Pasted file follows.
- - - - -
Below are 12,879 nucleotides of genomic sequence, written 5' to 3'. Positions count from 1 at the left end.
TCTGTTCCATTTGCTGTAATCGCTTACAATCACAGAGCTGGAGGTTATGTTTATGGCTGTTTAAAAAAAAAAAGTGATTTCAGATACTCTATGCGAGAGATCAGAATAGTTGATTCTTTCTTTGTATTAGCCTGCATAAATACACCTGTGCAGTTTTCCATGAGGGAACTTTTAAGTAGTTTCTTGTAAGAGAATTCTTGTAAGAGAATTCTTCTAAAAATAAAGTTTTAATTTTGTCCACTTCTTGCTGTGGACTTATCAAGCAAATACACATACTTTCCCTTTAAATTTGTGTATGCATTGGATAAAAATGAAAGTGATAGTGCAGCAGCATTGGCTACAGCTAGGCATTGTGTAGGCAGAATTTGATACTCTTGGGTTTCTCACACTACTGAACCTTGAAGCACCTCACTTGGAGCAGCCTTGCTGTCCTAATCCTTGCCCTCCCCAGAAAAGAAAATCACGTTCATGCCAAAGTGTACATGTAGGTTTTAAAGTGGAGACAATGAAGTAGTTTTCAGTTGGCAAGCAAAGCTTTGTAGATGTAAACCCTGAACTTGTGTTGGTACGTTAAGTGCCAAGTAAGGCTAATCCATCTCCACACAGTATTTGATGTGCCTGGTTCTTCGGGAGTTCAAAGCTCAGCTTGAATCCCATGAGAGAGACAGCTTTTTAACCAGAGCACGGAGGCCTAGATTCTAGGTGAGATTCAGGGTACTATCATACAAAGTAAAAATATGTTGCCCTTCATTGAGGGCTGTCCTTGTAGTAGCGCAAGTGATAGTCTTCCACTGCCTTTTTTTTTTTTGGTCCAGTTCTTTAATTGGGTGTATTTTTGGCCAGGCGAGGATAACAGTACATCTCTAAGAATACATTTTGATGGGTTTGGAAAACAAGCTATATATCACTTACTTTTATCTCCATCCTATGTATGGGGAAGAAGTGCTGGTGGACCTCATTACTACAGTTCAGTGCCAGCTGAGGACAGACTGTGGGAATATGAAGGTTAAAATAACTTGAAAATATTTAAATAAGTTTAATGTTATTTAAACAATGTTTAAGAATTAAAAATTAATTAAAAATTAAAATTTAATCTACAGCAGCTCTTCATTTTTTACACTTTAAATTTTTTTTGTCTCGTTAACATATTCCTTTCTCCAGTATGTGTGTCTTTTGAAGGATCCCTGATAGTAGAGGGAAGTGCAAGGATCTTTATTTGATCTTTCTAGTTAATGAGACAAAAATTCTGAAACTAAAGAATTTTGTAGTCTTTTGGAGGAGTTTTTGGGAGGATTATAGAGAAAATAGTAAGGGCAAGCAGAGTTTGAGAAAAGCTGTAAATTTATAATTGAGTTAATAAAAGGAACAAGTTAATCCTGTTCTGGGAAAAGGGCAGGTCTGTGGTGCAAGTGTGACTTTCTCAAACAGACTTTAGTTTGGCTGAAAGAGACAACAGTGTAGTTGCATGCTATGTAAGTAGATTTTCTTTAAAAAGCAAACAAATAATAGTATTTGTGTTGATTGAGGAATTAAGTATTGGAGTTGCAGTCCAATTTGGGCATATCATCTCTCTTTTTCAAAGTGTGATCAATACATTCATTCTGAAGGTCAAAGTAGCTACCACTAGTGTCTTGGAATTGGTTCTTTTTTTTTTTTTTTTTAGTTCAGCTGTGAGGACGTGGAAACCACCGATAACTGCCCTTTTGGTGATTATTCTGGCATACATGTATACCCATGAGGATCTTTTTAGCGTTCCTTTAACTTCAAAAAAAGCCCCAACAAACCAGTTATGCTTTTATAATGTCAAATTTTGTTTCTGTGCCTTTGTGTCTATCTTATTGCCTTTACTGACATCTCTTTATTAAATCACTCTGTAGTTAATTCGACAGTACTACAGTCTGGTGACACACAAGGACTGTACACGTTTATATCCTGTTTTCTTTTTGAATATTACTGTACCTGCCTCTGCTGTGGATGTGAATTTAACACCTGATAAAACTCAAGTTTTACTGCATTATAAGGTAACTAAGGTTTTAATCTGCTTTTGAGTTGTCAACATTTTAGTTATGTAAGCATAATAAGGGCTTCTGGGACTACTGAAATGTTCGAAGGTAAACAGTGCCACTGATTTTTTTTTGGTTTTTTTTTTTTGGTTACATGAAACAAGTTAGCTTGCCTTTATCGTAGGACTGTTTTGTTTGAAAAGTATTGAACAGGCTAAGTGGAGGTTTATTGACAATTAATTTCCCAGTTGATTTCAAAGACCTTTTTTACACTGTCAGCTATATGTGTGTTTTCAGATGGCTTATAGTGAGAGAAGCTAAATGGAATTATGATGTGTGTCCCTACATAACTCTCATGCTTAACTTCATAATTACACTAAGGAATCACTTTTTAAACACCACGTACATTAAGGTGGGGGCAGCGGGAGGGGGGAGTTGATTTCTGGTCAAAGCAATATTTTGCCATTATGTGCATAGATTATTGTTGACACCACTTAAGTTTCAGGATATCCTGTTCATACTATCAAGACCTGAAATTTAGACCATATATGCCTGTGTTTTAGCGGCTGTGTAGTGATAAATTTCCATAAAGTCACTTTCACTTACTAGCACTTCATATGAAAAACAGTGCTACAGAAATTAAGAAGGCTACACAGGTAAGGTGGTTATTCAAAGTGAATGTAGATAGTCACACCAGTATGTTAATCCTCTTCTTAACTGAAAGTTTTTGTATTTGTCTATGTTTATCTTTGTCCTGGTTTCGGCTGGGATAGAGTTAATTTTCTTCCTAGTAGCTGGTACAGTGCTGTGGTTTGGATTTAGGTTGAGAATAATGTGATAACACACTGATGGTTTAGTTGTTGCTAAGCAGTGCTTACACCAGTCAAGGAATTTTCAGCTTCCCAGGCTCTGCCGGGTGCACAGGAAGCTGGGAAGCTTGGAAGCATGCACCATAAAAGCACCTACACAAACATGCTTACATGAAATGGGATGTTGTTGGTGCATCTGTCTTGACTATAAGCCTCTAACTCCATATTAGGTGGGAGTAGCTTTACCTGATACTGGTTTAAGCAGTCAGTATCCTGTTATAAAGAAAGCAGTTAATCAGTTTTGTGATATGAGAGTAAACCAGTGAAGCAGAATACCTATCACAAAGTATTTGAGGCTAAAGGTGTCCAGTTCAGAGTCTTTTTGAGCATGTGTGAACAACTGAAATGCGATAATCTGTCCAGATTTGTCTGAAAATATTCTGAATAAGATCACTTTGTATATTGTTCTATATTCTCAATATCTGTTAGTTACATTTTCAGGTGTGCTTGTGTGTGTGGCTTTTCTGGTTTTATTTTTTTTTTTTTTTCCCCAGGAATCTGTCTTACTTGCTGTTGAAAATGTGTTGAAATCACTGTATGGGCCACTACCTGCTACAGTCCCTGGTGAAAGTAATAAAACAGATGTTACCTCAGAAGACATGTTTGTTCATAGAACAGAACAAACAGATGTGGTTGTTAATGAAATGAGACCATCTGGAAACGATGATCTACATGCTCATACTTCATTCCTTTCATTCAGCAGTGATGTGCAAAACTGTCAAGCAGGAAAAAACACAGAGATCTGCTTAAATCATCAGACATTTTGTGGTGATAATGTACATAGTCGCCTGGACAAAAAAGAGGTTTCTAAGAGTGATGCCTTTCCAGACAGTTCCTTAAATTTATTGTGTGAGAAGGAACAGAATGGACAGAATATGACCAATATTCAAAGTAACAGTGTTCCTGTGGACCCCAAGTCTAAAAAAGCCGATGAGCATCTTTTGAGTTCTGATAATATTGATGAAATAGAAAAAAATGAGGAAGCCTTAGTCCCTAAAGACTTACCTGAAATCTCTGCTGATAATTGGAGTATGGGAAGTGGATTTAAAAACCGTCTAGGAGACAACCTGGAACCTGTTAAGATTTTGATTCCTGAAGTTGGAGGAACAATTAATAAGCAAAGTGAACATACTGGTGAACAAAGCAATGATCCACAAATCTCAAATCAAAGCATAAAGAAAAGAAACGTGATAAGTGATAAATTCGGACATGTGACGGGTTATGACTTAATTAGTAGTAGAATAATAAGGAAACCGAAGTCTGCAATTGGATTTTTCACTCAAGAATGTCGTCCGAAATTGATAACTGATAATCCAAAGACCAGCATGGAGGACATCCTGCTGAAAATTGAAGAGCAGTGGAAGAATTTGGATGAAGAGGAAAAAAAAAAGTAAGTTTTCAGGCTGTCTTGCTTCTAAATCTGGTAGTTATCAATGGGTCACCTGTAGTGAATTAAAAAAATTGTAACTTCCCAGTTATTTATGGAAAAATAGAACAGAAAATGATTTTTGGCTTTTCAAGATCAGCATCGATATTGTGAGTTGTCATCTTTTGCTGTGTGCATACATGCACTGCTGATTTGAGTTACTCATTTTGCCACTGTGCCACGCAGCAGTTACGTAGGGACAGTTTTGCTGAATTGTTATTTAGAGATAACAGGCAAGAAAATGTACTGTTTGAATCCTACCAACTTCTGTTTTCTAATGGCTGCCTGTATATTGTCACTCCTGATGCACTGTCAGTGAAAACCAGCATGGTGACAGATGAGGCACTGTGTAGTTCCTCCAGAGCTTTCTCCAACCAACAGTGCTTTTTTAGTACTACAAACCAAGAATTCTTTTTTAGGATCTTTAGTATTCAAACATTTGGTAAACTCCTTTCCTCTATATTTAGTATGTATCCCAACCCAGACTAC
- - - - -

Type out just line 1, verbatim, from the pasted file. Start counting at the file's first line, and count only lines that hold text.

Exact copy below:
Below are 12,879 nucleotides of genomic sequence, written 5' to 3'. Positions count from 1 at the left end.